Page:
To my surprise, the Kevlar helmeted heads have no chinstraps molded on the faces (none!). I can’t remember if I ever saw any resin or plastic helmeted heads omit this important detail. The figure modeler will have to sculpt or paint on the chinstraps, or make them from thin tape or photoetch metal because unlike Vietnam, modern U.S. soldiers nearly always wear the chinstraps when their helmets are on. This oversight makes for another liability for the figure modeler having this kit.
The guns are no assets either. The leather holster isn’t even used anymore; the M9 ALICE cloth holster or non-Government issue holsters being the trend since the 1990s. The M-16s are hard to identify. I could only make out the M-16A2 and M-16A2/M203. The other guns are a quasi-mix of CAR-15s or M-16A1s pretending to be M-16A2s because of the 20-round magazine! Again, another liability because the figure modeler who strives for accuracy will have to cut off the short 20-round magazine and attach a DML 30-round magazine since no soldier these days even uses 20-round M-16A2 magazines in combat. VP also oddly cut up the M-16s, meaning that the figure modeler will have to superglue on the handgrip, barrel, buttstock and grenade launcher and align all components and hope to make a straight M-16 in 1/35 scale. Once again, another liability and more work for the figure modeler. I highly recommend substituting the kit’s M-16s with single-piece 1/35 plastic or resin M-16A2s.
The MOLLE backpacks look nice even though they are pretty flat. They are crisp and have distinct MOLLE loops one can see.
The M17A2 internal-filter gas masks have been replaced by the MOPP external filter gas mask and are of no value to modern Y2K U.S. figures.
The VP canteens, gas masks, pistol ammo pouches, leather holster, smoke and frag grenades are found in DML kits, meaning that they add no real value to enhancing or updating plastic figures.
Molding and detail vary from sharp and crisp (resin quality expectation) to smooth, soft, and well-rounded (plastic figure quality). Overall, the major pieces such as the torsos, backpacks, arms and legs look comparable to the crispness of other resin manufacturers, but the gear, pouches, and heads compare to plastic figures in terms of detail and sharpness. I didn’t find any runs, warps, air bubbles or gouges and only one sinkhole on the boot. The toffee-colored resin is very solid and odor-free.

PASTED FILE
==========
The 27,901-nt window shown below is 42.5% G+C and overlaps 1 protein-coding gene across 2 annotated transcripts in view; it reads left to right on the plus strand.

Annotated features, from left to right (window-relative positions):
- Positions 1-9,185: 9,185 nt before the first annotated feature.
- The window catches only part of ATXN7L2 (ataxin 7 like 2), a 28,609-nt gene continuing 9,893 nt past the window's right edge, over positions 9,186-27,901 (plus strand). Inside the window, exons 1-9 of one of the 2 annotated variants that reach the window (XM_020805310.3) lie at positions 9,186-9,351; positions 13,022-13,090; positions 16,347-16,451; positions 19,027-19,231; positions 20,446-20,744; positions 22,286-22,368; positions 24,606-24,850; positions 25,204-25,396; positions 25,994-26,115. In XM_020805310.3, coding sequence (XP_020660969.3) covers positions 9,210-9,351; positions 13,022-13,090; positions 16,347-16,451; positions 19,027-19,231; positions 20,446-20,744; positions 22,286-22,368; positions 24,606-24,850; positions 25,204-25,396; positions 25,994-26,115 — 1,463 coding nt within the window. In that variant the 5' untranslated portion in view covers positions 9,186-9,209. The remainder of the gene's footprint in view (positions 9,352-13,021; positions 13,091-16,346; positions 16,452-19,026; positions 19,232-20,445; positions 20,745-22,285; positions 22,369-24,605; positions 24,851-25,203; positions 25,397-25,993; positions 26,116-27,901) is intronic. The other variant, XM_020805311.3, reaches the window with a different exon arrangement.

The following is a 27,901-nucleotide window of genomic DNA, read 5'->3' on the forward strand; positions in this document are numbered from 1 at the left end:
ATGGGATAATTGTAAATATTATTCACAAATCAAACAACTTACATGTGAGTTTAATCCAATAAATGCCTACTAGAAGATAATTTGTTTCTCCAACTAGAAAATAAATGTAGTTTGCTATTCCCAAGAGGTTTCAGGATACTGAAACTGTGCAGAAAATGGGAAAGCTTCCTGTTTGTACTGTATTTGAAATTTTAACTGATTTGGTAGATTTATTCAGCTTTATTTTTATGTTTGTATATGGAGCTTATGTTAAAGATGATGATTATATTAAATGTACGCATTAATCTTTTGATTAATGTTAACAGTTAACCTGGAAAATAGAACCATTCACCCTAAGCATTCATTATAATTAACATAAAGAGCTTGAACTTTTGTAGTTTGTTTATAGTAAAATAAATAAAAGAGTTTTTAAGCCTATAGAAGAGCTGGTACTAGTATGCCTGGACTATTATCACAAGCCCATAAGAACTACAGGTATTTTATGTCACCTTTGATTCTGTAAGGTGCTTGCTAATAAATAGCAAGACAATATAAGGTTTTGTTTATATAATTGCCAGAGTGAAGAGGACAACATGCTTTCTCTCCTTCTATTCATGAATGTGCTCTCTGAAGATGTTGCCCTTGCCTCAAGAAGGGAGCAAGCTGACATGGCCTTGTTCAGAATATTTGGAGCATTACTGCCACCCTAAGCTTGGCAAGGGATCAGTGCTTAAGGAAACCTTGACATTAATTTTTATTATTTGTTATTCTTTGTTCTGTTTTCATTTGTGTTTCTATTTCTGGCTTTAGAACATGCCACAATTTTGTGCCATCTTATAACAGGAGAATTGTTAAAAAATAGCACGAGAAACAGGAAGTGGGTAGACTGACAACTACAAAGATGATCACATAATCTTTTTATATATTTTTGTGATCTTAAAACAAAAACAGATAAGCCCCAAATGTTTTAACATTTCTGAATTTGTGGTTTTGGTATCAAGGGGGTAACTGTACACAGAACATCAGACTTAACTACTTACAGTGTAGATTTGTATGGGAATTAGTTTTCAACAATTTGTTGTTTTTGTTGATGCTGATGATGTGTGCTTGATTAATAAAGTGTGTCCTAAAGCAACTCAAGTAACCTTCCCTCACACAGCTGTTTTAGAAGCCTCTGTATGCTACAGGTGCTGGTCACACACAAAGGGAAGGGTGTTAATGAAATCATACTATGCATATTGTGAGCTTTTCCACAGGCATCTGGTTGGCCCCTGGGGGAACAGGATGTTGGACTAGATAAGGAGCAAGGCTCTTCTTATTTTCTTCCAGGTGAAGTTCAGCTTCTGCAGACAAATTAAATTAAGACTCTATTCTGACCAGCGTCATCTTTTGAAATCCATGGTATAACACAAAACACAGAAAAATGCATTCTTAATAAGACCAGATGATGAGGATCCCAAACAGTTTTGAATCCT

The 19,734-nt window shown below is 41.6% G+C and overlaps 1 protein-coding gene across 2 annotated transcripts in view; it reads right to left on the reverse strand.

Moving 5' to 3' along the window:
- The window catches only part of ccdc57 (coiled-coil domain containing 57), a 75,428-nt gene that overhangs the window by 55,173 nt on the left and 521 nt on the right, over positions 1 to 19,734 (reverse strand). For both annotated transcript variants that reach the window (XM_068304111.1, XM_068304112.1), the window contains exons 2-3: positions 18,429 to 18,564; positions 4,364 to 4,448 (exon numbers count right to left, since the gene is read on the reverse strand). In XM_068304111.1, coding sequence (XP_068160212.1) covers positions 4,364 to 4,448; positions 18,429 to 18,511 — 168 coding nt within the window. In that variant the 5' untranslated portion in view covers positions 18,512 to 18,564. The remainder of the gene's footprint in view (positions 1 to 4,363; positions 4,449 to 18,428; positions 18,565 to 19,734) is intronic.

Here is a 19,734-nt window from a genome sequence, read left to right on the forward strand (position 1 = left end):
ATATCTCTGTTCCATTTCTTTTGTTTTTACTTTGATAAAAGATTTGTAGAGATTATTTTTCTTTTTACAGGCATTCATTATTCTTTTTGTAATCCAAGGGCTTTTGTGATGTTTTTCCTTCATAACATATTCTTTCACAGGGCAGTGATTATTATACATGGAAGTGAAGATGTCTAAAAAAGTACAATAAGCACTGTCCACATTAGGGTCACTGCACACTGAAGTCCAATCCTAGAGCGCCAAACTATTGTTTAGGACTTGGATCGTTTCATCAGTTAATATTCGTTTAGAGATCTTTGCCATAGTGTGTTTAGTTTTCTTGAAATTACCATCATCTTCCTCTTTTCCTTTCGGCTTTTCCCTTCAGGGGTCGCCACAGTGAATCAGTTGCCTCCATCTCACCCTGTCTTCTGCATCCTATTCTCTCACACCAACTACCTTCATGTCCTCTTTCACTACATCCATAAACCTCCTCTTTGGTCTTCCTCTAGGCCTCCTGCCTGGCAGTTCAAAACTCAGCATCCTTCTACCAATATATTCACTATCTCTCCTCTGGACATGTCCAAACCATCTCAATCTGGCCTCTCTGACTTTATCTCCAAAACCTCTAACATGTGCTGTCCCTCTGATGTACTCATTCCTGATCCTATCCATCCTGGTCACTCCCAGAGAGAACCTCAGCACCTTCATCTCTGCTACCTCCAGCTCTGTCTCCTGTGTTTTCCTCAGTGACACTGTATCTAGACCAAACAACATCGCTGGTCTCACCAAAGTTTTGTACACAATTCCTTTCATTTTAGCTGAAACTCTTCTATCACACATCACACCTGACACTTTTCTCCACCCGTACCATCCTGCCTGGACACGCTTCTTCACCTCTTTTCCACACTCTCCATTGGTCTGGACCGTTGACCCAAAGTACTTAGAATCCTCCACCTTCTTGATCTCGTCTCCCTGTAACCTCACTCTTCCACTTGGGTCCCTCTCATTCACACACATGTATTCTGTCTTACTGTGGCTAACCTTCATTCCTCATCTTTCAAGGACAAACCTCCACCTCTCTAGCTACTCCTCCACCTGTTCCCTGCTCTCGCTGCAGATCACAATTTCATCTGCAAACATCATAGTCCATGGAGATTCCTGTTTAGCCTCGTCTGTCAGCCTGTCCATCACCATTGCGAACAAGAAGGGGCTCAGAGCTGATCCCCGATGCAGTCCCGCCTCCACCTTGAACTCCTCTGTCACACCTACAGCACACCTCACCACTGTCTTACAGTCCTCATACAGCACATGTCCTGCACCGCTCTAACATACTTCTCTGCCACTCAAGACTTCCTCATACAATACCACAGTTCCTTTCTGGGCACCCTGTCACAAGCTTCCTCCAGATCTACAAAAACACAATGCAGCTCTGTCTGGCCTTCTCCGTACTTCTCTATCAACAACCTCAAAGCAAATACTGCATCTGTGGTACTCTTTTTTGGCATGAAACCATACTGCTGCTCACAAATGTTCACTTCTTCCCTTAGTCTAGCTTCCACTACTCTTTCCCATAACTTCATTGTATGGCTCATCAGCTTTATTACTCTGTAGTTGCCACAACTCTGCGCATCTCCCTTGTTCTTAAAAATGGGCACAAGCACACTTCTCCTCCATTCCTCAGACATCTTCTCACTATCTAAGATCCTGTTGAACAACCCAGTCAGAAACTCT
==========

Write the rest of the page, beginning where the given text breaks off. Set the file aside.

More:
In all fairness, the majority of parts can be used for U.S. figures of differing decades in the 1980s, 1990s, and Y2K. But as advertised for OEF and OIF, this VP figure conversion set fails by about a third of its parts because they don’t match the conventions and trends of OEF and OIF.
Overall, I am disappointed with this kit despite the nice molding quality. While VP gives a lot of parts, the majority of them are useless for Y2K: Kevlar helmets with no chinstraps, quasi-M-16-like guns in pieces with 20-round magazines, old gas masks, outdated leather pistol holsters, and hardly any critical extras. If VP added more torsos, Camelbaks, arms, guns, and legs, then perhaps this kit could be of some use, some value to enhance other resin or plastic figures. Instead, with so few body parts, this VP kit almost has to be used “as is.” VP should have marketed two conversion kits, one for guns and gear, and one for heads, torsos, and limbs. Instead, this compromise of mixing old with new gear with body parts doesn’t work well for either having a large quantity of gear or body parts. In summary, Verlinden Production’s (VP) “Figure Conversion Parts Modern, U.S. Iraq—Afghanistan” is more of a liability than an asset to the modern U.S. figure modeler. Even worse, the modern U.S. figure modeler will probably have to add parts from other companies to “rescue” or “salvage” this VP kit to make truly accurate up-to-date modern U.S. figures in Afghanistan or Iraq.
Verlinden Production’s (VP) “Figure Conversion Parts Modern, U.S. Iraq—Afghanistan” is more of a liability than an asset to the modern U.S. figure modeler.
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About Peter Ong (Trisaw) FROM: CALIFORNIA, UNITED STATES
I model modern topics, mainly post 1991 Gulf War onwards.
My modeling interests include:
* Science-fiction/ fantasy
* 1/100 Gundam
* 1/35 armor
* Kitbashed projects
* Special Forces
* Resin or plastic modern figures
* 1/24 Police, fire, medical, and Government vehicles
* Rare, unique, ori...